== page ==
Royal Holloway and CABI both bring a combination of individual scientific skills, expertise and resources to the project. When brought together, these offer the opportunity to build a highly focused natural products drug discovery operation that will address the urgent need for bringing new antibiotic compounds to market.
Since their discovery, antibiotics and other antimicrobial agents have saved millions of lives and significantly eased patients suffering. However, over time, micro-organisms have developed resistance to existing antibiotics making infections difficult, if not impossible, to treat. The recent appearance of multiple-resistant bacterial infections has radically increased the necessity for new antibiotic discovery.
As part of a three-year programme, the joint research facility will utilise CABIs unique collection of fungi gathered from all parts of the world, to screen for potential new antibiotics. Although the first natural product antibiotic to be used clinically, penicillin, was isolated from a fungus, these organisms have not been as extensively evaluated as bacteria as sources of new drugs for treating infections and so there is great potential for discovery in CABIs 28,000 organism collection.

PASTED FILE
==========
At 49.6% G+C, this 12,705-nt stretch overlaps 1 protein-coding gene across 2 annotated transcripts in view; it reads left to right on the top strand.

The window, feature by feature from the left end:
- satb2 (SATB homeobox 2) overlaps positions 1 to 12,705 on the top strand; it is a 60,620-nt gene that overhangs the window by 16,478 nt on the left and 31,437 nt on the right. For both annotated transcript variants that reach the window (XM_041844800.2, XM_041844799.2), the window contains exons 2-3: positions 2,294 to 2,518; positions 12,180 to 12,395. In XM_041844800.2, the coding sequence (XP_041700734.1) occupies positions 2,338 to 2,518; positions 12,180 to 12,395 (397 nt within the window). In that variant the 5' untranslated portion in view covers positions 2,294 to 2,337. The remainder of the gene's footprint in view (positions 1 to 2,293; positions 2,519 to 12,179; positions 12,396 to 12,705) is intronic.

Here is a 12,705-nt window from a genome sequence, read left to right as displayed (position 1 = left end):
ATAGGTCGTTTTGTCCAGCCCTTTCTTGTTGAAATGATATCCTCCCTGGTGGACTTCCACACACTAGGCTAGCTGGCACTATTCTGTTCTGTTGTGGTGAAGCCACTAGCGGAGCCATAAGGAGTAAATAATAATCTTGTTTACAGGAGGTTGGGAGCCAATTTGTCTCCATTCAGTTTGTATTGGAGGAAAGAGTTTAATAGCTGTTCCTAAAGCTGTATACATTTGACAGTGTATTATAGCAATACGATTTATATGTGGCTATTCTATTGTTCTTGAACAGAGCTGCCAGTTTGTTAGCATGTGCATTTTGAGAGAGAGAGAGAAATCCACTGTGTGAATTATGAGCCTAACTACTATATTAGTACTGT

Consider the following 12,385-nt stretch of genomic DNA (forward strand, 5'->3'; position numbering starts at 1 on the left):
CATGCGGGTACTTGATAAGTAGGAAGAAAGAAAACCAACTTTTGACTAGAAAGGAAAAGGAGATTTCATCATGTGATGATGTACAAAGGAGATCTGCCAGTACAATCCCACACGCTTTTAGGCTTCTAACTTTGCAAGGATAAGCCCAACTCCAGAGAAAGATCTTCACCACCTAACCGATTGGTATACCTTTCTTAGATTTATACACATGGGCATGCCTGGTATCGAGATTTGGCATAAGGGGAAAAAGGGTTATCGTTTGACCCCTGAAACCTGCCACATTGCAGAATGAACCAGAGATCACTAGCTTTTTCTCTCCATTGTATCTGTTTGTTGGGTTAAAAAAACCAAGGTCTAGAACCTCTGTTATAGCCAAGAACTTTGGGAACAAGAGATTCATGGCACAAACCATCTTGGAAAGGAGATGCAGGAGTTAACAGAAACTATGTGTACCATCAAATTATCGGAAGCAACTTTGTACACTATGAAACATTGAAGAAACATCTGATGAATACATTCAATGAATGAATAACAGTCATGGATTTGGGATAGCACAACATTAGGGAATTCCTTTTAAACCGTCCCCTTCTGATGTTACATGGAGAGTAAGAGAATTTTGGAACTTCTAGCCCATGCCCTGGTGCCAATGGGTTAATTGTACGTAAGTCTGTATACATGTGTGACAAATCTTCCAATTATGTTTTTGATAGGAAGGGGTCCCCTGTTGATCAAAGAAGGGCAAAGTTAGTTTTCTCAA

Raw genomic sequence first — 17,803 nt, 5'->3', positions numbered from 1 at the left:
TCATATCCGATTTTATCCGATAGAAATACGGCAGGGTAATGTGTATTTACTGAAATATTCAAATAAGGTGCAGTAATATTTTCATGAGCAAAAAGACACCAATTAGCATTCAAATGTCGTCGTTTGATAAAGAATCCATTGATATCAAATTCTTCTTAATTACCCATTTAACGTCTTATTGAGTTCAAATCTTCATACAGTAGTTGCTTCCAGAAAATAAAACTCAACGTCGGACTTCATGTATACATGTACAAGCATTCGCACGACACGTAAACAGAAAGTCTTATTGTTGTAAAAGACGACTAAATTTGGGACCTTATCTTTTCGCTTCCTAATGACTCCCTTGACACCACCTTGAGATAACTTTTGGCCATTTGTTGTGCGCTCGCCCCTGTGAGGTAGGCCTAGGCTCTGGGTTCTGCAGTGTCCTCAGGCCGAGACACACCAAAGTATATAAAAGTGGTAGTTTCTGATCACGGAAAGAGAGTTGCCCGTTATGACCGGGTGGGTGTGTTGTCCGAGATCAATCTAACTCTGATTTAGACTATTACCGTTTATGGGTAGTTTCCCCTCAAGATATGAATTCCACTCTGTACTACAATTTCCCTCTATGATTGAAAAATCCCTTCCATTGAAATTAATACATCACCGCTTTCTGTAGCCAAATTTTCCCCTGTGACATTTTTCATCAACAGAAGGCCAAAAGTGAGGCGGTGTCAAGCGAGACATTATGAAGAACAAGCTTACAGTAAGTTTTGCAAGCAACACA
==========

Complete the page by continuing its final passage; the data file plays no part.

Furthermore, over the past 25 years companies have concentrated on using chemistry-based approaches to modify recognised antibiotic structures. However, the use of natural products, from fungi, which have evolved from millions of years of competition against bacteria is likely to lead to products with new modes of antibiotic action that disease-causing bacteria cannot counter. This new joint facility aims to harness these natural chemical compounds from fungi to offer potential new antibiotics. Similarly, compounds that have proven health benefits when taken in the diet (so-called nutraceuticals) are also likely to be found in fungi and the new joint research facility will also screen the collection for new nutraceut
|Contact: Lynsey Sterrey|